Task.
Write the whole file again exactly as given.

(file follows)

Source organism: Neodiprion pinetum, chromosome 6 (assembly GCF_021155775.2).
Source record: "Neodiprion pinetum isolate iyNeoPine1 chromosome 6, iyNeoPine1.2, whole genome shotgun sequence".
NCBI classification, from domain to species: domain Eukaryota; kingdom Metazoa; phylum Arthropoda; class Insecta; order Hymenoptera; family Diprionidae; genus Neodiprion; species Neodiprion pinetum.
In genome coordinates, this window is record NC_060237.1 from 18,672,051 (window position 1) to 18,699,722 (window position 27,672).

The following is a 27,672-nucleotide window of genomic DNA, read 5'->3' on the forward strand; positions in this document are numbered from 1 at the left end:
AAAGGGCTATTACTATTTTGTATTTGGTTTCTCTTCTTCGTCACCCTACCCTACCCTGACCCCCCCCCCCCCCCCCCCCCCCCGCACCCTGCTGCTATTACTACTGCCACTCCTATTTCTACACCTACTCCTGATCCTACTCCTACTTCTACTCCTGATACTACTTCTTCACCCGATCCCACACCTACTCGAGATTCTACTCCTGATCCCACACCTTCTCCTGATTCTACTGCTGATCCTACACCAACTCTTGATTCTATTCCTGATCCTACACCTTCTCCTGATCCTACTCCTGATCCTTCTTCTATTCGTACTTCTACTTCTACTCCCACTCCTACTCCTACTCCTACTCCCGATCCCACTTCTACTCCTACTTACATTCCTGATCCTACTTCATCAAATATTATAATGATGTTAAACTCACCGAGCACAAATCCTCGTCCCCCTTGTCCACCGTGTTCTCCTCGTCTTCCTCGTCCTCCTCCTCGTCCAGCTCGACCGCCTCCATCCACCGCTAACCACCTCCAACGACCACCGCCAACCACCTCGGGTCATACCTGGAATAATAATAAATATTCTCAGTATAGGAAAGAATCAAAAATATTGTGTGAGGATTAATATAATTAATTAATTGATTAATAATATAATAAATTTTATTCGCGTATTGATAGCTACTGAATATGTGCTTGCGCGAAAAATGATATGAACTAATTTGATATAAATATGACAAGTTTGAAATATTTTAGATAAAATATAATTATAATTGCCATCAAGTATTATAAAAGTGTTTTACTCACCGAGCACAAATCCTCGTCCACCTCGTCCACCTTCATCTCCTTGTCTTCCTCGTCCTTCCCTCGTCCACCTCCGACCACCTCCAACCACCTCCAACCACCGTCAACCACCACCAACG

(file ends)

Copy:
Source organism: Neodiprion pinetum, chromosome 6 (assembly GCF_021155775.2).
Source record: "Neodiprion pinetum isolate iyNeoPine1 chromosome 6, iyNeoPine1.2, whole genome shotgun sequence".
NCBI classification, from domain to species: domain Eukaryota; kingdom Metazoa; phylum Arthropoda; class Insecta; order Hymenoptera; family Diprionidae; genus Neodiprion; species Neodiprion pinetum.
In genome coordinates, this window is record NC_060237.1 from 18,672,051 (window position 1) to 18,699,722 (window position 27,672).

The following is a 27,672-nucleotide window of genomic DNA, read 5'->3' on the forward strand; positions in this document are numbered from 1 at the left end:
AAAGGGCTATTACTATTTTGTATTTGGTTTCTCTTCTTCGTCACCCTACCCTACCCTGACCCCCCCCCCCCCCCCCCCCCCCCGCACCCTGCTGCTATTACTACTGCCACTCCTATTTCTACACCTACTCCTGATCCTACTCCTACTTCTACTCCTGATACTACTTCTTCACCCGATCCCACACCTACTCGAGATTCTACTCCTGATCCCACACCTTCTCCTGATTCTACTGCTGATCCTACACCAACTCTTGATTCTATTCCTGATCCTACACCTTCTCCTGATCCTACTCCTGATCCTTCTTCTATTCGTACTTCTACTTCTACTCCCACTCCTACTCCTACTCCTACTCCCGATCCCACTTCTACTCCTACTTACATTCCTGATCCTACTTCATCAAATATTATAATGATGTTAAACTCACCGAGCACAAATCCTCGTCCCCCTTGTCCACCGTGTTCTCCTCGTCTTCCTCGTCCTCCTCCTCGTCCAGCTCGACCGCCTCCATCCACCGCTAACCACCTCCAACGACCACCGCCAACCACCTCGGGTCATACCTGGAATAATAATAAATATTCTCAGTATAGGAAAGAATCAAAAATATTGTGTGAGGATTAATATAATTAATTAATTGATTAATAATATAATAAATTTTATTCGCGTATTGATAGCTACTGAATATGTGCTTGCGCGAAAAATGATATGAACTAATTTGATATAAATATGACAAGTTTGAAATATTTTAGATAAAATATAATTATAATTGCCATCAAGTATTATAAAAGTGTTTTACTCACCGAGCACAAATCCTCGTCCACCTCGTCCACCTTCATCTCCTTGTCTTCCTCGTCCTTCCCTCGTCCACCTCCGACCACCTCCAACCACCTCCAACCACCGTCAACCACCACCAACG